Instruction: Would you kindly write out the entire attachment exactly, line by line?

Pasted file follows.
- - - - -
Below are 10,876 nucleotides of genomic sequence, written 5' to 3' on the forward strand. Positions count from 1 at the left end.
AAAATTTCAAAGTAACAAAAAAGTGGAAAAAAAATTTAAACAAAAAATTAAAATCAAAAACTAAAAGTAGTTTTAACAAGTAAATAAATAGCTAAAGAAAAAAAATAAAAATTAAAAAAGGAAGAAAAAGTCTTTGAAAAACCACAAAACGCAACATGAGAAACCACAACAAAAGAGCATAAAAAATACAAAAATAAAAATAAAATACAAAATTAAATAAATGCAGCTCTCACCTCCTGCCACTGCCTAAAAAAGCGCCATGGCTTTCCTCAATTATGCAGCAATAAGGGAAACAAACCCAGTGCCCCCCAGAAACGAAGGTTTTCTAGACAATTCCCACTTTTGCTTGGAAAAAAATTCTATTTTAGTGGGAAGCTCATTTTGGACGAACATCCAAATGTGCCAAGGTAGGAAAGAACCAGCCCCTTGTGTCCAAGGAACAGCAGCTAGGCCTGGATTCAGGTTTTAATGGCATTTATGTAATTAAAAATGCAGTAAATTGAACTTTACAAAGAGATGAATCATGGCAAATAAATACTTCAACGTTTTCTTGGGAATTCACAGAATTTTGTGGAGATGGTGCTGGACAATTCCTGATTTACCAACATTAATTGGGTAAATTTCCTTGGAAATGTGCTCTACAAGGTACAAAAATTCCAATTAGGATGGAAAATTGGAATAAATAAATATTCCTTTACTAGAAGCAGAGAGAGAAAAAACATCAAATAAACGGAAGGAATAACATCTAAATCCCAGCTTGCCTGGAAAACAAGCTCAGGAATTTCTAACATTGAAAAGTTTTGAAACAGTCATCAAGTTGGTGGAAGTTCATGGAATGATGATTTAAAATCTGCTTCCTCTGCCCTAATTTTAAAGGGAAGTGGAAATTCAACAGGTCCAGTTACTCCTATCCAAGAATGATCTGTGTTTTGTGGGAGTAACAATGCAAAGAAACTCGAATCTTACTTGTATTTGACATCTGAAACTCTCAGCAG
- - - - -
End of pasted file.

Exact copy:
Below are 10,876 nucleotides of genomic sequence, written 5' to 3' on the forward strand. Positions count from 1 at the left end.
AAAATTTCAAAGTAACAAAAAAGTGGAAAAAAAATTTAAACAAAAAATTAAAATCAAAAACTAAAAGTAGTTTTAACAAGTAAATAAATAGCTAAAGAAAAAAAATAAAAATTAAAAAAGGAAGAAAAAGTCTTTGAAAAACCACAAAACGCAACATGAGAAACCACAACAAAAGAGCATAAAAAATACAAAAATAAAAATAAAATACAAAATTAAATAAATGCAGCTCTCACCTCCTGCCACTGCCTAAAAAAGCGCCATGGCTTTCCTCAATTATGCAGCAATAAGGGAAACAAACCCAGTGCCCCCCAGAAACGAAGGTTTTCTAGACAATTCCCACTTTTGCTTGGAAAAAAATTCTATTTTAGTGGGAAGCTCATTTTGGACGAACATCCAAATGTGCCAAGGTAGGAAAGAACCAGCCCCTTGTGTCCAAGGAACAGCAGCTAGGCCTGGATTCAGGTTTTAATGGCATTTATGTAATTAAAAATGCAGTAAATTGAACTTTACAAAGAGATGAATCATGGCAAATAAATACTTCAACGTTTTCTTGGGAATTCACAGAATTTTGTGGAGATGGTGCTGGACAATTCCTGATTTACCAACATTAATTGGGTAAATTTCCTTGGAAATGTGCTCTACAAGGTACAAAAATTCCAATTAGGATGGAAAATTGGAATAAATAAATATTCCTTTACTAGAAGCAGAGAGAGAAAAAACATCAAATAAACGGAAGGAATAACATCTAAATCCCAGCTTGCCTGGAAAACAAGCTCAGGAATTTCTAACATTGAAAAGTTTTGAAACAGTCATCAAGTTGGTGGAAGTTCATGGAATGATGATTTAAAATCTGCTTCCTCTGCCCTAATTTTAAAGGGAAGTGGAAATTCAACAGGTCCAGTTACTCCTATCCAAGAATGATCTGTGTTTTGTGGGAGTAACAATGCAAAGAAACTCGAATCTTACTTGTATTTGACATCTGAAACTCTCAGCAG